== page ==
House Speaker Nancy Pelosi, D-Calif., said in a statement last week that Congress had “not only an ironclad Constitutional mandate, but a moral responsibility” to pass the bill.

Shortly before its passage, Pelosi said on the House floor that the bill would honor Lewis’ legacy.

“We should have the right to vote and shouldn’t be diminished by anyone. It is unpatriotic to undermine the ability of people who have a right to vote, who have access to the polls,” she said. “As John knew, this precious pillar of our democracy is under attack from one of the worst voter suppression campaigns since Jim Crow.”

It isn’t the first time House Democrats have tackled election law. In March, House Democrats passed the For the People Act, a sweeping bill that seeks to change campaign finance, voting and ethics laws.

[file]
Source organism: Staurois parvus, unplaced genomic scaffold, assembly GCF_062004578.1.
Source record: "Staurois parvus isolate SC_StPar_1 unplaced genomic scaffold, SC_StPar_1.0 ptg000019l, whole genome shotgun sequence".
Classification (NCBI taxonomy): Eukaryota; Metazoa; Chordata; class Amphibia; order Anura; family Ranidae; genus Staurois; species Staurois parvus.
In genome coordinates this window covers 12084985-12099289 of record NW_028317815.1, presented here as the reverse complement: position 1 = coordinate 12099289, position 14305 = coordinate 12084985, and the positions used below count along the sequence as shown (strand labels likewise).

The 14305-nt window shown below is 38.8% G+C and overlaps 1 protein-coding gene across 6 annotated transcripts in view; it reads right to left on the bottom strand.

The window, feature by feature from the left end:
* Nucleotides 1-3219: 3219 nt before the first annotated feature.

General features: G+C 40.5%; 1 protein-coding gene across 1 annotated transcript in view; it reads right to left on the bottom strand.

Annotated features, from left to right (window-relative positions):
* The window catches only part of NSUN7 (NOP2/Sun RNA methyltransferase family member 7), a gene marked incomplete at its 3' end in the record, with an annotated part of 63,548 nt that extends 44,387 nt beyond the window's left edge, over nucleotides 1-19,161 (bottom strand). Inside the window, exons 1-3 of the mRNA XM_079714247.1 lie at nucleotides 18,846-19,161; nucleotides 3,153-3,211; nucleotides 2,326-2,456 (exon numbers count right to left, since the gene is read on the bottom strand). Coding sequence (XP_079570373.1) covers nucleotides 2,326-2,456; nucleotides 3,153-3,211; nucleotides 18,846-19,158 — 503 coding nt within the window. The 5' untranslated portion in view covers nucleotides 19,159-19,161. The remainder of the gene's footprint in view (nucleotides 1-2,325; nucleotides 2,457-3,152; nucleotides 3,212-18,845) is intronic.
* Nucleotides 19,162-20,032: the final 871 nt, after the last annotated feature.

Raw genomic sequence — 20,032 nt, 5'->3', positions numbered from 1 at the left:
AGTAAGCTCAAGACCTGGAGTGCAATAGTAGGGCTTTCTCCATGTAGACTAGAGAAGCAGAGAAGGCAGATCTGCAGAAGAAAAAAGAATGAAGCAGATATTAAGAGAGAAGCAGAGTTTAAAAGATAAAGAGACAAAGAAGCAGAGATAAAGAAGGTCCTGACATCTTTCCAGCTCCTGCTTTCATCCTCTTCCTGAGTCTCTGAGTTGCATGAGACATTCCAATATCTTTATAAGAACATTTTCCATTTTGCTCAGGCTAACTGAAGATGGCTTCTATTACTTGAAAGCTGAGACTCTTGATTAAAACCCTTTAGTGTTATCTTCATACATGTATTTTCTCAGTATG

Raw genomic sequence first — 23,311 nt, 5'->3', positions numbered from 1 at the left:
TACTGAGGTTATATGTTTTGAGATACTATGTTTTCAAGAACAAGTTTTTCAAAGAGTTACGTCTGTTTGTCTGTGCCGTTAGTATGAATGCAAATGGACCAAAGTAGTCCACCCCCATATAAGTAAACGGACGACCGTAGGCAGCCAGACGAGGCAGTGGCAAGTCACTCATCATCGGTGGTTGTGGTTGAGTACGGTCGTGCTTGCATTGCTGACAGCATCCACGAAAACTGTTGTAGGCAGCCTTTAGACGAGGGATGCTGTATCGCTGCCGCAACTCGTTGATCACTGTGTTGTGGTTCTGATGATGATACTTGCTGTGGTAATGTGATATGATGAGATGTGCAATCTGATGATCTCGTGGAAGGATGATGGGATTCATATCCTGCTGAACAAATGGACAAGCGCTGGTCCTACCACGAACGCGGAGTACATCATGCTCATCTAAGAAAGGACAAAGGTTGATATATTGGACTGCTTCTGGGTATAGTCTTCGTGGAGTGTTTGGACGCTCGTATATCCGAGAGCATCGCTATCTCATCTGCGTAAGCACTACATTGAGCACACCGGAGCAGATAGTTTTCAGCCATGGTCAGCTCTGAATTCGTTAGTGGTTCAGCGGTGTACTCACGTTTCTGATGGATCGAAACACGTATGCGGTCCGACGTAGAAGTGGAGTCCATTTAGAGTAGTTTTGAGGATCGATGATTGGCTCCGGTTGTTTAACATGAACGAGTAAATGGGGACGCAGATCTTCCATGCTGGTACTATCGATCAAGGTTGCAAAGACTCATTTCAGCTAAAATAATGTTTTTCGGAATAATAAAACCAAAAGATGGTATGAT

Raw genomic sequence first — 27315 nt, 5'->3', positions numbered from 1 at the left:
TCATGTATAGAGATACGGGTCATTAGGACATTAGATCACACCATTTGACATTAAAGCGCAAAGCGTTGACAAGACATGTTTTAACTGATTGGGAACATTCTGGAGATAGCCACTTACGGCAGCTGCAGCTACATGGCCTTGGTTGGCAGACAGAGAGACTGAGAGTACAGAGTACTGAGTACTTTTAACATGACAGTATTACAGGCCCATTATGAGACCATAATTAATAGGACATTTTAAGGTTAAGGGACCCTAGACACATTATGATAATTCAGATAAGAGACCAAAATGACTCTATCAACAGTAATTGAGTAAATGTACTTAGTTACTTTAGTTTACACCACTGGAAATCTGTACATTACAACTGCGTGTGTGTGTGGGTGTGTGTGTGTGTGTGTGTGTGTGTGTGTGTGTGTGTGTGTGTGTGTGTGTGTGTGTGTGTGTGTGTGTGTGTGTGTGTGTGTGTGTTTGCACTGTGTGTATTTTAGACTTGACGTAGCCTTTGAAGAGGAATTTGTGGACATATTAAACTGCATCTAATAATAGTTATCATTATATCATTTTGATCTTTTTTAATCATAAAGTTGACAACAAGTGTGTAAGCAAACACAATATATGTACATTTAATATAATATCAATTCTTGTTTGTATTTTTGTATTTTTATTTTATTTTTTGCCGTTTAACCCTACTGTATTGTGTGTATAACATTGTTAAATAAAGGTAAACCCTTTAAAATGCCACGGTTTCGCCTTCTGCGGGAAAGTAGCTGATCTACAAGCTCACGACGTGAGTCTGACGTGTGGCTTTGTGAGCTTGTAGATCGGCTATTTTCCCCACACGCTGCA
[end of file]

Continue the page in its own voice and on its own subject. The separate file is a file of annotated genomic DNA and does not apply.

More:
The bill would expand access to the ballot box by creating automatic voter registration across the country by registering eligible voters whenever they interact with government agencies, restoring the voting rights of the formerly incarcerated, expanding early voting and modernizing the country’s voting systems.

However, Senate Republicans filibustered the voting rights legislation in June, and the vote to advance an amended version of the For the People Act split along party lines 50-50, short of the 60 votes needed. All Democratic-aligned senators voted to begin debate, and Republicans unanimously voted to block the bill.

Passage of the voting measure was the final vote of the week for the House, whose members are leaving Washington and won’t return until Sept. 20.

Haley Talbot contributed.